Charles Daly, known to most as “Charlie,” was one of the most successful publishing executives the business has known. During his career, he helped build Medical Economics in to a major publishing force through his adherence to the highest publishing principles, his innate leadership skills, and his respect for people.
Charlie started at Medical Economics, then a family-owned medical publishing business, in 1962 as an ad space salesman. In 1965, seeing little opportunity for career growth, he left the publishing business and spent the next two years at the Klemtner and Robert A. Becker advertising agencies. He was hired back by ME owner Bill Chapman as publication manager to salvage the money-losing publication RN. Within a year, Charlie had turned the publication around, from losses of $100,000 to profits of $100,000, and changed the format from digest-size into a full-size publication.
In 1968, Chapman sold the business to Litton Industries. In the ensuing years, Charlie was promoted to publisher of Medical Economics magazine. Charlie rose rapidly, from publisher to executive vice president. Upon Chapman’s retirement in 1973, he became CEO of Medical Economics. Throughout the early 1970s, he added new publications to the ME stable, such as Hospital Physician, PDR, Drug Topics, and The Red Book. During these years, and well into the 1990’s, he succeeded in making Medical Economics the number one medical publication. While this took place under his management, he was always the first to share the credit with his team.
From 1975 through 1981, Charlie was CEO of Litton Publications, which had acquired ownership of ME. In this role, he oversaw numerous healthcare publications; elementary, high school, and college text books; and trade books. Numerous new books were added, and ME was at the cutting edge of the computer age, mechanizing the delivery of PDR directly to doctors. ME also ventured into the consumer business, with Home publication, Next magazine, and more.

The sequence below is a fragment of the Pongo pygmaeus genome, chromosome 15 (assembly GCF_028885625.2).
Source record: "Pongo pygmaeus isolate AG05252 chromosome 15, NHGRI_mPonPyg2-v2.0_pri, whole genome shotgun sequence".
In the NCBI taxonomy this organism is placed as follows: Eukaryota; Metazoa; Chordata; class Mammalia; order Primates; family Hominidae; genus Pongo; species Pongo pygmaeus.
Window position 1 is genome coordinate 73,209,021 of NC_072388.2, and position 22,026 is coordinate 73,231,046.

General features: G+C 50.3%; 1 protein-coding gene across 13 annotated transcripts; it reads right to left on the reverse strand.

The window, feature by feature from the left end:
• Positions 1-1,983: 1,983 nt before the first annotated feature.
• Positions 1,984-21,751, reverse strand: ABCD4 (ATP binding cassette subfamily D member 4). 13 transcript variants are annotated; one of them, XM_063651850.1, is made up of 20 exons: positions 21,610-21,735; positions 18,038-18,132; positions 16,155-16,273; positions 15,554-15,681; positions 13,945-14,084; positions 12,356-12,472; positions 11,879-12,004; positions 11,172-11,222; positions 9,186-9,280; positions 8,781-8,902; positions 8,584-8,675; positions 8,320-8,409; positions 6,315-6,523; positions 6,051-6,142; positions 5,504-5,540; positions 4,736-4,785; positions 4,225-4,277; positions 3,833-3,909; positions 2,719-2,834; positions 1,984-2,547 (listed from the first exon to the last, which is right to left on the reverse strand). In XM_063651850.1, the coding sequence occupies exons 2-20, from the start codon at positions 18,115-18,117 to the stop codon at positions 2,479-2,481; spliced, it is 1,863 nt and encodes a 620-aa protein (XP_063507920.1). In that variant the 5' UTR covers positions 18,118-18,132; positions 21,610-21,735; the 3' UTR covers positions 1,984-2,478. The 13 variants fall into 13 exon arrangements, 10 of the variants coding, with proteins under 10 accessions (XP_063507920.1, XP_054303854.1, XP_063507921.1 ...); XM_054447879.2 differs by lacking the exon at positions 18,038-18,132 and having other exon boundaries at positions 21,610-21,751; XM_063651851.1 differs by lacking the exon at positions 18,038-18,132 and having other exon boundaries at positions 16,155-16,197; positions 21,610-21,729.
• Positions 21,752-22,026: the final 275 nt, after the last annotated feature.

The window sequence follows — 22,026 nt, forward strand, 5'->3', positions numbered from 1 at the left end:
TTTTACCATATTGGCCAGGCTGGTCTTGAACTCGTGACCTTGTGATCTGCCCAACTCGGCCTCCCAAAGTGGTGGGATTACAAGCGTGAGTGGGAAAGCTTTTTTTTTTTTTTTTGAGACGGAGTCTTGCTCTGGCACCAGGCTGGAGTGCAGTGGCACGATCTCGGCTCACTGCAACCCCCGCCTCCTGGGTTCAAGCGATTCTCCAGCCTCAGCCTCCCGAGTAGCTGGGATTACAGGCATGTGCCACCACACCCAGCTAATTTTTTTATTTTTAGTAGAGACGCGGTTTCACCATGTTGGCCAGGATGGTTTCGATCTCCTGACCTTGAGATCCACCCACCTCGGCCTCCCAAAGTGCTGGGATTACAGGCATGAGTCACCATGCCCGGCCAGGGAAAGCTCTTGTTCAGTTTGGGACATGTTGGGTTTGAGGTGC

In 1981, when Thomson Business Information bought Litton Publications, Charlie became chairman of Medical Economics, Inc., Thomson charged him with realizing even more growth. In the ensuing 10 years, the book companies were sold, and Charlie was primarily involved in acquisitions and product development, acquiring a number of veterinary magazines, healthcare newsletters, dental magazines, and Patient Care.
As Medical Economics grew from a family-owned business to a major presence in the medical publishing field, Charlie was the guiding force. He brought the spirit of the family-owned business forward though his management style and his treatment of valued clients, developed through experience and mentors such as Bill Chapman and Harry Towe. He didn’t put too much stock in formulas, matrixes, and methodologies. It was about people. “Who’s reading the magazine? What do they want to read? What information is valuable?” He demanded editorial research that provided those answers.
With Charlie, the integrity of the publication and editorial always came first. Carroll Dowden relates a story that is indicative of the ethics Charlie brought to the job: A major pharmaceutical company, ME’s largest advertiser at the time, demanded that its ads run in the first quarter of the book, saying its research showed more exposure there. Charlie responded that the magazine’s policy was to rotate all advertisers – large and small – through quarters of the book, out of fairness. The advertiser insisted ME meet the demand or it would drop all advertising. Charlie said, “Sorry to lose you, but we can’t compromise on the principle of treating all advertisers alike.” The company pulled out, costing the magazine several million dollars of advertising. The company eventually returned, on Charlie’s terms. In the meantime, Medical Economics enjoyed record revenue, even without its largest advertiser.
While he led ME to great success, Charlie Daly was all about ethics and people. He was the consummate people person; a great listener, clear communicator, a man with a sense of humor and humility. No one was below Charlie or unworthy of his time and attention. He greeted and treated everyone, from the mail clerk to the secretary to the top executives, with respect, attempting to make everyone feel they had a voice.
Today, those he mentored continue to adhere to the standards he set, both for success, and behavior.